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Answers From Experts & Organizations (1)

Internal Medicine
Emory University
131 Answers
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A.

Yes, you can, but very few people do.

Mononucleosis is usually caused by the Epstein-Barr virus (EBV). Symptoms usually include fever, swollen and painful tonsils, and enlarged lymph nodes. Fatigue and low energy can last for weeks or months. More than 90% of us eventually catch EBV, usually during adolescence or early adulthood. In many people, the illness is mild, and may never be diagnosed as mono. Infection by EBV generally results in lifelong immunity—you can only have EBV mono once.

There’s also a less common form of mononucleosis, caused by infection by cytomegalovirus (CMV). In one study of people with mono, about one out of seven had mono caused by CMV; the rest had typical EBV mononucleosis. Catching and recovering from EBV mono offers no protection against CMV mono, and vice versa.

Few people get mono from CMV. Most people are infected with CMV at some point in life, and experience only mild, short-lived symptoms. After that, they are generally immune to CMV mono or other illnesses caused by CMV.

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I have had mono three times. All three times were medically confirmed by a doctor upon analysis of a blood test. I was shocked because I was under the impression you could not get it more than once. I told the doctor that I had already had it once so if possibly that's what was showing up in my blood test. She said they test for the active form and I 100% had it. Either I am a medical mystery, or you can definitely get mono more than once, even more than twice!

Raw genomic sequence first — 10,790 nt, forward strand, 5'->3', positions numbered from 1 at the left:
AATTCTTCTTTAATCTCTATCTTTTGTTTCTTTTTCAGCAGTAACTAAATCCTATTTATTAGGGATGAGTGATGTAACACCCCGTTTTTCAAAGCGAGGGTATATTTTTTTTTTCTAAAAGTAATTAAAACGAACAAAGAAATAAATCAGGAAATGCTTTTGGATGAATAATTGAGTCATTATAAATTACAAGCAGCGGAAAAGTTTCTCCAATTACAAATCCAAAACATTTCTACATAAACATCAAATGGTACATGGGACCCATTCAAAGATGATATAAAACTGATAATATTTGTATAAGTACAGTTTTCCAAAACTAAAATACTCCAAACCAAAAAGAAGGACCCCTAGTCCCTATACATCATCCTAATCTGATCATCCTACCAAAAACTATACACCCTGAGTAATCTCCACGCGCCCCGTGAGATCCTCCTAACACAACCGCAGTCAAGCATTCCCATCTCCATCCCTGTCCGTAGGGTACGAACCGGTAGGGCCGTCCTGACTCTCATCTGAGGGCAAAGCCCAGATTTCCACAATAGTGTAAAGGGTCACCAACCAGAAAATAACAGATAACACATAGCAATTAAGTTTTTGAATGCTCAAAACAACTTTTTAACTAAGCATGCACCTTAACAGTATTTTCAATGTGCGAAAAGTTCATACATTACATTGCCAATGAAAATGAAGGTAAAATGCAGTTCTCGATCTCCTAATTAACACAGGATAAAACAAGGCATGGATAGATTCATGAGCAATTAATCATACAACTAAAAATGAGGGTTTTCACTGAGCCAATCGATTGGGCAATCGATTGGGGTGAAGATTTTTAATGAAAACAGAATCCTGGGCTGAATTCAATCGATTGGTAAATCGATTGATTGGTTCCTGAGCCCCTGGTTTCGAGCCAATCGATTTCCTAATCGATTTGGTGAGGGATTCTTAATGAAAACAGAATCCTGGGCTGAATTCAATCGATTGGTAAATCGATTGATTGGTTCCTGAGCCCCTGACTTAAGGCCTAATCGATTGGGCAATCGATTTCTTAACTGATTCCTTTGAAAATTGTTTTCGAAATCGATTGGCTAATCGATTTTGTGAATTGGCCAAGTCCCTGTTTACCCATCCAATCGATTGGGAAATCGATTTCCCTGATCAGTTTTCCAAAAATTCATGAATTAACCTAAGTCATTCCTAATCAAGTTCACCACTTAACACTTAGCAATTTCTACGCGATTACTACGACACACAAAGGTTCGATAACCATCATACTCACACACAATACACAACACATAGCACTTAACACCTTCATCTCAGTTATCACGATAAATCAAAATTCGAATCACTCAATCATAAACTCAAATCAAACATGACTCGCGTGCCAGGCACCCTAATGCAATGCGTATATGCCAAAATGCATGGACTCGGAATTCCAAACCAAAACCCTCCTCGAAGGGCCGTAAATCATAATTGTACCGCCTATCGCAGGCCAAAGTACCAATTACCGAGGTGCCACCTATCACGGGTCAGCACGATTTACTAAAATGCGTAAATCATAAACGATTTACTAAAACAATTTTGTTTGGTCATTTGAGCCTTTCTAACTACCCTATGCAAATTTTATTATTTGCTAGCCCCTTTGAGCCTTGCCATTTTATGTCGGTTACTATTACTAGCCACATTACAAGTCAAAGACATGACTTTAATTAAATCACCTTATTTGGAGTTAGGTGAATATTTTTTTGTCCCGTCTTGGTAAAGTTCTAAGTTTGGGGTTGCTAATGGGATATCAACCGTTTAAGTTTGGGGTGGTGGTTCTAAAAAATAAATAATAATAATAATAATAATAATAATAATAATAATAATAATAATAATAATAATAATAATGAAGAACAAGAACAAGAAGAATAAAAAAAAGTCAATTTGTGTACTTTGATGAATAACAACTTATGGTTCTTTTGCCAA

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My daughter is 31 yrs old and has had mono confirmed 4 times. The first time she was 15 and was just confirmed today for the 4th time. We were told that it stays in your system forever and when you get stressed, don't get enough sleep or if her immune system is low it will come back. It is hard to get some people to understand that she can't run all the time like most 31 yr olds. The Doctor told her she is to just to go to work and rest as much as possible.

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I tested positive for Mono, 8 or 9 years ago. I am 49 years old and my blood test just came back. The Dr. told me that I tested extremely positive for Mono. Both times, my only symptom has been extreme fatigue. Thought this stuff was for the youngsters!!!

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I have had mono twice, I am 18 and I am now just getting over the second time. The first time I got mono I had chicken pox and mono and the second time I had mono, strep and a absence in my right tonsil which makes your tonsil full of puss and blood and it constantly has to be drained. Both times I was in the hospital for up to five days. So I am living proof that you can get mono and other infections at the same time.

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